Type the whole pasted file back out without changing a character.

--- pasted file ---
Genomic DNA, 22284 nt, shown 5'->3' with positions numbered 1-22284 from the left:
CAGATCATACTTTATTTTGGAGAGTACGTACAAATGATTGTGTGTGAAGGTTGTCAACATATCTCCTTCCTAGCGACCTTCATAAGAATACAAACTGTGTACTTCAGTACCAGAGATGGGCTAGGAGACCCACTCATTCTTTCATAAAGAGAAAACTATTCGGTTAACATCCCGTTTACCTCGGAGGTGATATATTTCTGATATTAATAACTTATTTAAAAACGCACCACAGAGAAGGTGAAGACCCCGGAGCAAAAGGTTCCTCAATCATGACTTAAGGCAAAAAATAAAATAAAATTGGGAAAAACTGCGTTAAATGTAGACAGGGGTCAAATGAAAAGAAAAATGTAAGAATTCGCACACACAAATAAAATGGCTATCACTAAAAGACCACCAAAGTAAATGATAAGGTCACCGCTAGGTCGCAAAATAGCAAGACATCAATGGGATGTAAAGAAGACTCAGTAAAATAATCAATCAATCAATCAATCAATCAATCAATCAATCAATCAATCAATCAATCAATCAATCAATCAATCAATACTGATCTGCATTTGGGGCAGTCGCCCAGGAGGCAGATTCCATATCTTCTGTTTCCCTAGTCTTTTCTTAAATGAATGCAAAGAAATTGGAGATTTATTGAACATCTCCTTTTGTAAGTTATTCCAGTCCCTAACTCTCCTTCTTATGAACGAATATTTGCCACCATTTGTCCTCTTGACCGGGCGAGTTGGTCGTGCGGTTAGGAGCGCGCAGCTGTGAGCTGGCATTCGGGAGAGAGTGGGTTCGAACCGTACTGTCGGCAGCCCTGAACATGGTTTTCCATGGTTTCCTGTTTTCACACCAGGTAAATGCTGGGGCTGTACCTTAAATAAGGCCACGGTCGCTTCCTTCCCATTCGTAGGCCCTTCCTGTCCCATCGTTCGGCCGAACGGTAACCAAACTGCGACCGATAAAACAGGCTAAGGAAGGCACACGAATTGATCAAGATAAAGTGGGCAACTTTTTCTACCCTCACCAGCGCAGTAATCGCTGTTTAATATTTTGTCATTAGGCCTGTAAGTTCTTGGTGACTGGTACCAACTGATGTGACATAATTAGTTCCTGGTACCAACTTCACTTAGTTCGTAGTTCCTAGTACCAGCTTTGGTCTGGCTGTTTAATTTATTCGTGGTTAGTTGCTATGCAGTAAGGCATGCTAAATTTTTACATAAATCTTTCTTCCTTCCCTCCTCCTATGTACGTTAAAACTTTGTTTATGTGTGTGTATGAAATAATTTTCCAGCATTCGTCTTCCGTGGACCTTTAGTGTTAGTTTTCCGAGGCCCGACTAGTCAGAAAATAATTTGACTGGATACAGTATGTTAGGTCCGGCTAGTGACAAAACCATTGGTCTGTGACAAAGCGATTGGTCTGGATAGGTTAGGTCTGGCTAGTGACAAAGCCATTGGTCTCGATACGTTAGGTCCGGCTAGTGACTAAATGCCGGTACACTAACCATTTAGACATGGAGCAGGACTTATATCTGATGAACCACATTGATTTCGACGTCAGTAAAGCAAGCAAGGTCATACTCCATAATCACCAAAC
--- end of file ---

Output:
Genomic DNA, 22284 nt, shown 5'->3' with positions numbered 1-22284 from the left:
CAGATCATACTTTATTTTGGAGAGTACGTACAAATGATTGTGTGTGAAGGTTGTCAACATATCTCCTTCCTAGCGACCTTCATAAGAATACAAACTGTGTACTTCAGTACCAGAGATGGGCTAGGAGACCCACTCATTCTTTCATAAAGAGAAAACTATTCGGTTAACATCCCGTTTACCTCGGAGGTGATATATTTCTGATATTAATAACTTATTTAAAAACGCACCACAGAGAAGGTGAAGACCCCGGAGCAAAAGGTTCCTCAATCATGACTTAAGGCAAAAAATAAAATAAAATTGGGAAAAACTGCGTTAAATGTAGACAGGGGTCAAATGAAAAGAAAAATGTAAGAATTCGCACACACAAATAAAATGGCTATCACTAAAAGACCACCAAAGTAAATGATAAGGTCACCGCTAGGTCGCAAAATAGCAAGACATCAATGGGATGTAAAGAAGACTCAGTAAAATAATCAATCAATCAATCAATCAATCAATCAATCAATCAATCAATCAATCAATCAATCAATCAATCAATCAATACTGATCTGCATTTGGGGCAGTCGCCCAGGAGGCAGATTCCATATCTTCTGTTTCCCTAGTCTTTTCTTAAATGAATGCAAAGAAATTGGAGATTTATTGAACATCTCCTTTTGTAAGTTATTCCAGTCCCTAACTCTCCTTCTTATGAACGAATATTTGCCACCATTTGTCCTCTTGACCGGGCGAGTTGGTCGTGCGGTTAGGAGCGCGCAGCTGTGAGCTGGCATTCGGGAGAGAGTGGGTTCGAACCGTACTGTCGGCAGCCCTGAACATGGTTTTCCATGGTTTCCTGTTTTCACACCAGGTAAATGCTGGGGCTGTACCTTAAATAAGGCCACGGTCGCTTCCTTCCCATTCGTAGGCCCTTCCTGTCCCATCGTTCGGCCGAACGGTAACCAAACTGCGACCGATAAAACAGGCTAAGGAAGGCACACGAATTGATCAAGATAAAGTGGGCAACTTTTTCTACCCTCACCAGCGCAGTAATCGCTGTTTAATATTTTGTCATTAGGCCTGTAAGTTCTTGGTGACTGGTACCAACTGATGTGACATAATTAGTTCCTGGTACCAACTTCACTTAGTTCGTAGTTCCTAGTACCAGCTTTGGTCTGGCTGTTTAATTTATTCGTGGTTAGTTGCTATGCAGTAAGGCATGCTAAATTTTTACATAAATCTTTCTTCCTTCCCTCCTCCTATGTACGTTAAAACTTTGTTTATGTGTGTGTATGAAATAATTTTCCAGCATTCGTCTTCCGTGGACCTTTAGTGTTAGTTTTCCGAGGCCCGACTAGTCAGAAAATAATTTGACTGGATACAGTATGTTAGGTCCGGCTAGTGACAAAACCATTGGTCTGTGACAAAGCGATTGGTCTGGATAGGTTAGGTCTGGCTAGTGACAAAGCCATTGGTCTCGATACGTTAGGTCCGGCTAGTGACTAAATGCCGGTACACTAACCATTTAGACATGGAGCAGGACTTATATCTGATGAACCACATTGATTTCGACGTCAGTAAAGCAAGCAAGGTCATACTCCATAATCACCAAAC